Race Track Tellers Named In Money Laundering Indictment

Attorney General Spitzer, State Police Superintendent James McMahon and State Inspector General Roslyn Mauskopf today announced the indictment of four employees of the New York Racing Association (NYRA) as part of an ongoing investigation of money laundering at New York's thoroughbred racing tracks.

The 46-count indictment alleges that the four defendants - who worked as tellers at NYRA tracks - laundered huge sums of cash offered by undercover State Police agents posing as drug dealers.

Three defendants were arrested by the State Police on Wednesday, July 18 and arraigned before Saratoga County Court Judge Jerry J. Scarano.

"For a cut of the action, these defendants were willing to transform their $2 betting windows at Saratoga, Aqueduct and Belmont Park into a money laundering shop," Spitzer said. "But thanks to a cooperative effort by my office, the State Police and the Inspector General, we are putting a stop to this outrageous and illegal conduct."

The investigation was initiated in March 2000 at the request of the New York State Racing and Wagering Board. Shortly thereafter, State Police surveillance observed tellers receiving cash payments without immediately providing betting slips in return. Authorities then began a careful investigation using undercover officers. The investigation was led by the Attorney General's Organized Crime Task Force (OCTF)and the New York State Police Special Investigations Unit. The indictment alleges that the tellers took a cut of five to ten percent of the money provided to them by undercover agents who identified themselves as cocaine dealers. The tellers converted the small bills into large bills - a typical form of money laundering designed to facilitate the smuggling of cash out of the country by reducing its bulk.

These transactions were conducted at the defendants' betting windows during racing meets at the three tracks. The tellers, including one individual who currently serves as chairman of the tellers' union and another individual who serves as union vice-chairman, are alleged to have laundered more than $300,000 during a six-month period.

Based on recorded undercover conversations, authorities believe that significant laundering of real drug money may have been going on for several years.

"This was an elaborate scam in which the crowd, commotion and cash flow of the race track was used to conceal criminal activity," Spitzer said. "The tracks must be purged of criminal activity and this case should help begin that process."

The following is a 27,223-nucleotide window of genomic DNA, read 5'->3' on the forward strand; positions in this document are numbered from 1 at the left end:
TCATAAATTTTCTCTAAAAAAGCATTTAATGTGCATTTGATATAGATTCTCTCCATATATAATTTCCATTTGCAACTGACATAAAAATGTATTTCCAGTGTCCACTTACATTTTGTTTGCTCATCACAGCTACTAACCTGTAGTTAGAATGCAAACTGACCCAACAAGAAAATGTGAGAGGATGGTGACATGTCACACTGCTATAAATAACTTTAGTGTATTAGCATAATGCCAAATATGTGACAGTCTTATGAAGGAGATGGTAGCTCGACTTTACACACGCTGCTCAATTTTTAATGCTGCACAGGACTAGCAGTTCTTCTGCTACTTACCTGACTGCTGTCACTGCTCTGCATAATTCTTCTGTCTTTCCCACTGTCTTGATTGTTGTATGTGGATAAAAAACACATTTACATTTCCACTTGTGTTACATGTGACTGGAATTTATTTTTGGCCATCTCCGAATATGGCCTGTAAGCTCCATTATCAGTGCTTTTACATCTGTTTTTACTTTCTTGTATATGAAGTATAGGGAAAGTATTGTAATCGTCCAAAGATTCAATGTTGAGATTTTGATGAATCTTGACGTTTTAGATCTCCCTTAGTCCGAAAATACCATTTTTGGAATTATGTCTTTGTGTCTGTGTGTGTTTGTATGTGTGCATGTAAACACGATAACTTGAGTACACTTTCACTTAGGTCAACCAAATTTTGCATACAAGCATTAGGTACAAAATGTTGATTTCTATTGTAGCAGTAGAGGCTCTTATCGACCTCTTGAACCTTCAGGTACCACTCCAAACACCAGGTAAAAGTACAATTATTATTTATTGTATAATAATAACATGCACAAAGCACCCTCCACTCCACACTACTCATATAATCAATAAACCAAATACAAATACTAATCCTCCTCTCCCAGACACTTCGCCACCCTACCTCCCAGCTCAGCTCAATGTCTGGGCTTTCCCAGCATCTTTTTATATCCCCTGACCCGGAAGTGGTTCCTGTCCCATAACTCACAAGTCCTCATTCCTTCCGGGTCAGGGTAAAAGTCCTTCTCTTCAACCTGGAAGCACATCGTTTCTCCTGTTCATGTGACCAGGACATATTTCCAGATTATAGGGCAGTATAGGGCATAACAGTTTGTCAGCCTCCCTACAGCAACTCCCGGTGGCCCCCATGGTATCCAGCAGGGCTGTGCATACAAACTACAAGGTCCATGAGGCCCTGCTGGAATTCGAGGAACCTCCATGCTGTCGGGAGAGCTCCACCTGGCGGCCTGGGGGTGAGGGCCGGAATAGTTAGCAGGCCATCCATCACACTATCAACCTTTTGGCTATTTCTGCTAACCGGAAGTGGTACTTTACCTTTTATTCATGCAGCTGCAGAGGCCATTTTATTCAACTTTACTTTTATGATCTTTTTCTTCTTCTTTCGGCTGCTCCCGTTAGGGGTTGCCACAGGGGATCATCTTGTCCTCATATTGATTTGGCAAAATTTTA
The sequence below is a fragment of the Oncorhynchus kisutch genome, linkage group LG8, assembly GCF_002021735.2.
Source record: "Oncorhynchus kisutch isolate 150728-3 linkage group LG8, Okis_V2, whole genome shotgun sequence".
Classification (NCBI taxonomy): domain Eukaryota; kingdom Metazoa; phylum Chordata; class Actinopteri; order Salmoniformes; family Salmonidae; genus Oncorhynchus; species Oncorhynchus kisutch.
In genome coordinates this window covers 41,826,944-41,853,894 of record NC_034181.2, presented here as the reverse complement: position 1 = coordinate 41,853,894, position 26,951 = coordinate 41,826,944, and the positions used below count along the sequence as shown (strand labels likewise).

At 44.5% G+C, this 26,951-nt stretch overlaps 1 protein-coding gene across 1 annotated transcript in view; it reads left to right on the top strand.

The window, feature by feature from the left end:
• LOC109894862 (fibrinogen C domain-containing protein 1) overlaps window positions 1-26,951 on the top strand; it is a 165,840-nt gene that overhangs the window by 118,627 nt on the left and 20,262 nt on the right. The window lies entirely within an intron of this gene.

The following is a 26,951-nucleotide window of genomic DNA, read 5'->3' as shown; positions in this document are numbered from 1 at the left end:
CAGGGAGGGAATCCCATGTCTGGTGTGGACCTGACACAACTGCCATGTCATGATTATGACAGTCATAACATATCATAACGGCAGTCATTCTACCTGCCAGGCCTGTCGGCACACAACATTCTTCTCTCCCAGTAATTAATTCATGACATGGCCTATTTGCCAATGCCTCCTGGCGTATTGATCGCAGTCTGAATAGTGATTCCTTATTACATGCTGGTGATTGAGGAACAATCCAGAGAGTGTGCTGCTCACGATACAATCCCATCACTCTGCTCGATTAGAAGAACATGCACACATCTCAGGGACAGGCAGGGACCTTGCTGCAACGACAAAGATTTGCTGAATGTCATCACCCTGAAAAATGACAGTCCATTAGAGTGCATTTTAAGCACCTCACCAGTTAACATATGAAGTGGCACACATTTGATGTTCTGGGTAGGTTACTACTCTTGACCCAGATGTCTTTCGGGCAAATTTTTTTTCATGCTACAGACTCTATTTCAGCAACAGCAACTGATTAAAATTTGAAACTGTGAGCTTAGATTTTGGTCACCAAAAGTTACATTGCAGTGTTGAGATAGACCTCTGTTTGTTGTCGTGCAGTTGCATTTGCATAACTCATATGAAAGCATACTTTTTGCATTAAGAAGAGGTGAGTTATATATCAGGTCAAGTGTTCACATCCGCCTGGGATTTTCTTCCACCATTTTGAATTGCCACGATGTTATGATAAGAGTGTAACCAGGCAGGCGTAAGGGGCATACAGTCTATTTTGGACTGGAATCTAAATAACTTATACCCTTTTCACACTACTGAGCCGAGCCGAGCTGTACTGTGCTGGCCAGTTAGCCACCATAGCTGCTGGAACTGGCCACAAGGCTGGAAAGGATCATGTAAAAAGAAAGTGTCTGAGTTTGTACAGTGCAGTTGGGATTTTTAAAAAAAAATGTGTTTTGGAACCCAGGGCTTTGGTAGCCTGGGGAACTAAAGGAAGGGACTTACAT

The possible involvement of drug cartels and other organized crime figures is the subject of a continuing OCTF investigation. Federal and state authorities are also involved in a probe of related criminal activity at the tracks.

New York State Police Superintendent James W. McMahon said: "By targeting yet another money laundering scheme, the New York State law enforcement community is making it more difficult for drug dealers to convert their ill-gotten profits. State law enforcement is sending a strong message to both drug dealers and those who would aid and profit from washing these illicit monies, that we are watching and pursuing every possible avenue where money laundering activities may proliferate."

Inspector General Roslynn R. Mauskopf said: "In addition to prosecutions announced today, rigorous oversight is essential to prevent criminal activity at New York's thoroughbred racing tracks. The IG's Office is continuing its investigation of thee matters and will be making recommendations to ensure that adequate oversight and audit systems are in place and working properly.

The three indicted defendants who were arrested yesterday are: Robert E. Lodati, 59, of Bayside; Robert J. Marshall, 60, of Malverne; and Joseph Rabito, 59, of West Hempstead. A fourth defendant has yet to be arrested.

The indictment charges four men with multiple counts of: Attempted Money Laundering in the First Degree; Falsifying Business Records in the First Degree; and Conspiracy in the Fifth Degree.

Judge Scarano set bail for Lodati at $35,000; Marshall at $25,000; and Rabito at $20,000. All three are currently in Saratoga County Jail.

These charges are accusations and the defendants are presumed innocent unless and until they are proven guilty.

The prosecution was coordinated by Assistant Deputy Attorney General Meryl Lutsky, under the immediate supervision of Deputy Attorney General in Charge of OCTF, George Quinlan, and Deputy Criminal Division Chief J. Christopher Prather. The Criminal Division is headed by Deputy Attorney General Peter Pope.

The Attorney General also acknowledged the assistance and cooperation of State Racing and Wagering Board and Saratoga County District Attorney James Murphy.

Attachments:

For Adobe PDF files you can download Adobe Reader from Adobe Systems.

sitemap Intergov foil PressOffice RegionalOffices SolicitorGeneral AppealsandOpinions ConvictionBureau CrimPros OCTF MFCU PublicIntegrityInvestigations TaxpayerProtection Antitrust ConsumerFrauds Internet InvestorProtectionRealEstateFinance CharitiesCivilRightsEnvironmentHealthCareLaborTobaccoCivilRecoveriesClaims Litigation RealPropertySOMB BudgetLegalRecruitmentHuman Resources Bureau